Ceryle maxima (Giant
Megaceryle maximus (Giant kingfisher) [= Megaceryle
maxima] Reuse visvanger [Afrikaans]; Reusevisvanger [Afrikaans]; Uxomoyi
[Xhosa]; isiVuba [Zulu]; Esompwaningi [Kwangali]; Seinoli (generic term for
kingfisher) [South Sotho]; Tshololwana (generic term for kingfisher) [Tsonga];
Mmatlhapi, Seinôdi (generic terms for kingfisher) [Tswana]; Afrikaanse
reuzenijsvogel [Dutch]; Martin-pêcheur géant [French]; Riesenfischer,
Rieseneisvogel [German]; Pica-peixe-gigante [Portuguese]
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Giant kingfisher male, Kruger National Park, South
Africa. [photo Trevor Hardaker ©]
|Giant kingfisher female, Kruger National Park,
South Africa. [photo Trevor Hardaker ©]
The Giant kingfisher is fairly common in southern Africa, and
is found mainly in South Africa and Zimbabwe, living in many types of aquatic
habitats. It feeds mainly on crabs, with fish largely making up the rest of its
diet. Both sexes excavate the nest, which takes about 7 days, and is dug into
vertical sandbanks. Amazingly, they can excavate tunnels as long as 8.45m!. It
lays 3-5 eggs, which are incubated by both sexes, for 25-27 days. The nestlings
are fed mainly by the male, once every 48-213 minutes. They seem to stay in the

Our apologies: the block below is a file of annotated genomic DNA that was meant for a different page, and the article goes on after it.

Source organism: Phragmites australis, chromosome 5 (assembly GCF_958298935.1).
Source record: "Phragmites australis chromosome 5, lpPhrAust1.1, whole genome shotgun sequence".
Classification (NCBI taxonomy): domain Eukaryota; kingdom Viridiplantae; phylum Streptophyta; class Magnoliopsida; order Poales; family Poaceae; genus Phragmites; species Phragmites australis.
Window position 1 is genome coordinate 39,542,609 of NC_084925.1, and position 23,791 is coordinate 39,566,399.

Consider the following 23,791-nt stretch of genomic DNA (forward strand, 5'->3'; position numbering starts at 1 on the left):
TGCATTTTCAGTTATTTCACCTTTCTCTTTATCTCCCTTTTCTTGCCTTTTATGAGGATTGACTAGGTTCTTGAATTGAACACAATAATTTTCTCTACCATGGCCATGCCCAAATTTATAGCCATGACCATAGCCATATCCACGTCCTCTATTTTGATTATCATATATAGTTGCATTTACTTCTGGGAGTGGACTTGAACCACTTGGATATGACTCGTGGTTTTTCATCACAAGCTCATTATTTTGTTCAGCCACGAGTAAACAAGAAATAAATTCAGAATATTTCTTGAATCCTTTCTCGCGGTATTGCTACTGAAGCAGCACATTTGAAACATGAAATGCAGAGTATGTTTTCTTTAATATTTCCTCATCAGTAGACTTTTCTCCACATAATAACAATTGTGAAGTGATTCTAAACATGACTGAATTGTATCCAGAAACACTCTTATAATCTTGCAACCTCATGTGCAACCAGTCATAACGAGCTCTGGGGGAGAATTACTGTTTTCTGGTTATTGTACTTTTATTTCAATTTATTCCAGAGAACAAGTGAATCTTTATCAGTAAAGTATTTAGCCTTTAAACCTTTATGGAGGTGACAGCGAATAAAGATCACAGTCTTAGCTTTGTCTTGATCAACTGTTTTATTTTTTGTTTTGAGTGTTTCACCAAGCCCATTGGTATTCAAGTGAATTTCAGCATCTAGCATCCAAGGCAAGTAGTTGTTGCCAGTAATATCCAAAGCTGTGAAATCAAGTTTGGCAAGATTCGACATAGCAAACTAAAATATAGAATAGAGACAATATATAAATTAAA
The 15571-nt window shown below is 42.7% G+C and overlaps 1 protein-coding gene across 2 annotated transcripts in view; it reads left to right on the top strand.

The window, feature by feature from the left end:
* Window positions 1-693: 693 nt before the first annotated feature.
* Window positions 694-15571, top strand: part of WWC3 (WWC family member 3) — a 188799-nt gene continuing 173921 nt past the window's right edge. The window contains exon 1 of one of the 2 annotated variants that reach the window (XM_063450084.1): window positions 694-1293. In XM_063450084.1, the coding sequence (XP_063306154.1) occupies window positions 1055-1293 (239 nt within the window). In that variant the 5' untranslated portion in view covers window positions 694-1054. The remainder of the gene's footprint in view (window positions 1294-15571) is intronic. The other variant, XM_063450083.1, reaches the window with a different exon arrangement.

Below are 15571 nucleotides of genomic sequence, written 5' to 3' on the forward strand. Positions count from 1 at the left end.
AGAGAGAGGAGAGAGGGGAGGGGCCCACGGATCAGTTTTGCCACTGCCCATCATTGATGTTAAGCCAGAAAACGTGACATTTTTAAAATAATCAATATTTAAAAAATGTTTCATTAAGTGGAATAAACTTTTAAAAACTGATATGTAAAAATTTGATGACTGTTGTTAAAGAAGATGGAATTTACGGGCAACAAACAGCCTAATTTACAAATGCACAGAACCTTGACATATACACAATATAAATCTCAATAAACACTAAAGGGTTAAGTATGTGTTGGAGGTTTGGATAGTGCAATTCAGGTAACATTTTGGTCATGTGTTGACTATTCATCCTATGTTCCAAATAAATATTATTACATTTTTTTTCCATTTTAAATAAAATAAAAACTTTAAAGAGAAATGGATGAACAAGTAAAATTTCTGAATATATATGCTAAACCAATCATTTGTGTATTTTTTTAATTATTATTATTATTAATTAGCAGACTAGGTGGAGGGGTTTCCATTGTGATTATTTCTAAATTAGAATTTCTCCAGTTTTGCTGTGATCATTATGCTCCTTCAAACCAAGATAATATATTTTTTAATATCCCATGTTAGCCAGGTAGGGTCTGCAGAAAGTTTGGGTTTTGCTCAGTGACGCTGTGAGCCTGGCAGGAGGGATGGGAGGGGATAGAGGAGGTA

nest for about 37 days, after which they are still dependent on their parents
for at least 21 days.
Distribution and habitat
Occurs across much of sub-Saharan Africa, including
southern Africa, where it is fairly common
in northern Namibia (including the Caprivi Strip), northern and eastern
Botswana, Zimbabwe, central and southern Mozambique and South Africa. It can live in almost any water
body with enough food and overhanging branches, such as streams, rivers,
estuaries, seashores, sewage ponds and water furrows.
Distribution of Giant kingfisher in southern
Africa, based on statistical smoothing of the records from first SA Bird
Atlas Project (©
Animal Demography unit, University of
Cape Town; smoothing by Birgit Erni and Francesca Little). Colours range
from dark blue (most common) through to yellow (least common).
See here for the latest distribution
from the SABAP2.
It feeds mainly on crabs, with fish dominating the rest of its diet. It normally hunts from perches in tree
canopies, where it searches for prey. Once the prey is located it dives into the
water, sometimes immersing itself completely. The following food items have been
recorded in its diet:
- Potamonautes perlatus (Cape river crab)
- fish up to 17.7cm long
- clawed toads
- Xenopus (Platannas)
- Aquatic invertebrates
- Both sexes excavate the nest in about a week, consisting of a burrow dug into
vertical sandbanks close to the waterline. It consists of a
0.9-8.45 m long tunnel, ending in a 20-60 cm wide unlined chamber.
- Egg-laying season is normally from July-January, peaking from August-October.
- It lays 3-5 eggs, which are incubated for 25-27 days by both sexes.
- The nestlings are fed mainly by the male every one to four hours.
They probably stay in the nest for about 37 days, after which they are still
dependent on their parents for at least 21 days.
Status uncertain, although it is fairly common in protected
regions. Its population seems to be decreasing in certain areas, probably due to
loss of potential nest sites.
Hockey PAR, Dean WRJ and Ryan PG (eds) 2005. Roberts
- Birds of southern Africa, VIIth ed. The Trustees of the John Voelcker
Bird Book Fund, Cape Town.